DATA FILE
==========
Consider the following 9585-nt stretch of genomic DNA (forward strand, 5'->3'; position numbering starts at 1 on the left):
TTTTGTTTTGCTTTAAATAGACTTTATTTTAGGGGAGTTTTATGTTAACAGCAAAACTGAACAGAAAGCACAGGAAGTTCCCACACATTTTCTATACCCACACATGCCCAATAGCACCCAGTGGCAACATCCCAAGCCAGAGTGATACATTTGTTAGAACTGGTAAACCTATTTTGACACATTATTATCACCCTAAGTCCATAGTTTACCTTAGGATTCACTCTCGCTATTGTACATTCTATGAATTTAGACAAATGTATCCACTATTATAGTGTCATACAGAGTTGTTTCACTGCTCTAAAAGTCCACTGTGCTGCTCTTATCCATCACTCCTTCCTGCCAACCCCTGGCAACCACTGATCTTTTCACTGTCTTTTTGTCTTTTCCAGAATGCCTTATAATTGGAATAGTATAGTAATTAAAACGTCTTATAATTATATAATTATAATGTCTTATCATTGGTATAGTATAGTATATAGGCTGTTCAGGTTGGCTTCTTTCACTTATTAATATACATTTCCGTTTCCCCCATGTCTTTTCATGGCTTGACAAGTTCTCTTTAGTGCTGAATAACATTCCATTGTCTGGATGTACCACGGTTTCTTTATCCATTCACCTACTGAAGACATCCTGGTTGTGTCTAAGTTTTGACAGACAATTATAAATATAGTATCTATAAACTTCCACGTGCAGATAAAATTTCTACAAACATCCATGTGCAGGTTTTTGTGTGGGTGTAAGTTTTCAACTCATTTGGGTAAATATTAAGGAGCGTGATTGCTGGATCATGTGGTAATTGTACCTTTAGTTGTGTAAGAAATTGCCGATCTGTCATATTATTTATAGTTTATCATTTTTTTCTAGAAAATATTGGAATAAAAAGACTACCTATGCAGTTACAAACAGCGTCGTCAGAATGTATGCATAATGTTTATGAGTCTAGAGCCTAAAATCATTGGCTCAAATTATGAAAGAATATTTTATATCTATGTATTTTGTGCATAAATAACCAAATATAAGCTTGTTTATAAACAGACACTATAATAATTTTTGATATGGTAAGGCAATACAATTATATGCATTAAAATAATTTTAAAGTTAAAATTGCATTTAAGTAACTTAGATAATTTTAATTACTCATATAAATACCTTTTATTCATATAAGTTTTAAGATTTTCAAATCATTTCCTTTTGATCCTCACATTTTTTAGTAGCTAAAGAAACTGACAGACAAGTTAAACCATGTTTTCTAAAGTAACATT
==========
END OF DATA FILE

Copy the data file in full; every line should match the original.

Consider the following 9585-nt stretch of genomic DNA (forward strand, 5'->3'; position numbering starts at 1 on the left):
TTTTGTTTTGCTTTAAATAGACTTTATTTTAGGGGAGTTTTATGTTAACAGCAAAACTGAACAGAAAGCACAGGAAGTTCCCACACATTTTCTATACCCACACATGCCCAATAGCACCCAGTGGCAACATCCCAAGCCAGAGTGATACATTTGTTAGAACTGGTAAACCTATTTTGACACATTATTATCACCCTAAGTCCATAGTTTACCTTAGGATTCACTCTCGCTATTGTACATTCTATGAATTTAGACAAATGTATCCACTATTATAGTGTCATACAGAGTTGTTTCACTGCTCTAAAAGTCCACTGTGCTGCTCTTATCCATCACTCCTTCCTGCCAACCCCTGGCAACCACTGATCTTTTCACTGTCTTTTTGTCTTTTCCAGAATGCCTTATAATTGGAATAGTATAGTAATTAAAACGTCTTATAATTATATAATTATAATGTCTTATCATTGGTATAGTATAGTATATAGGCTGTTCAGGTTGGCTTCTTTCACTTATTAATATACATTTCCGTTTCCCCCATGTCTTTTCATGGCTTGACAAGTTCTCTTTAGTGCTGAATAACATTCCATTGTCTGGATGTACCACGGTTTCTTTATCCATTCACCTACTGAAGACATCCTGGTTGTGTCTAAGTTTTGACAGACAATTATAAATATAGTATCTATAAACTTCCACGTGCAGATAAAATTTCTACAAACATCCATGTGCAGGTTTTTGTGTGGGTGTAAGTTTTCAACTCATTTGGGTAAATATTAAGGAGCGTGATTGCTGGATCATGTGGTAATTGTACCTTTAGTTGTGTAAGAAATTGCCGATCTGTCATATTATTTATAGTTTATCATTTTTTTCTAGAAAATATTGGAATAAAAAGACTACCTATGCAGTTACAAACAGCGTCGTCAGAATGTATGCATAATGTTTATGAGTCTAGAGCCTAAAATCATTGGCTCAAATTATGAAAGAATATTTTATATCTATGTATTTTGTGCATAAATAACCAAATATAAGCTTGTTTATAAACAGACACTATAATAATTTTTGATATGGTAAGGCAATACAATTATATGCATTAAAATAATTTTAAAGTTAAAATTGCATTTAAGTAACTTAGATAATTTTAATTACTCATATAAATACCTTTTATTCATATAAGTTTTAAGATTTTCAAATCATTTCCTTTTGATCCTCACATTTTTTAGTAGCTAAAGAAACTGACAGACAAGTTAAACCATGTTTTCTAAAGTAACATT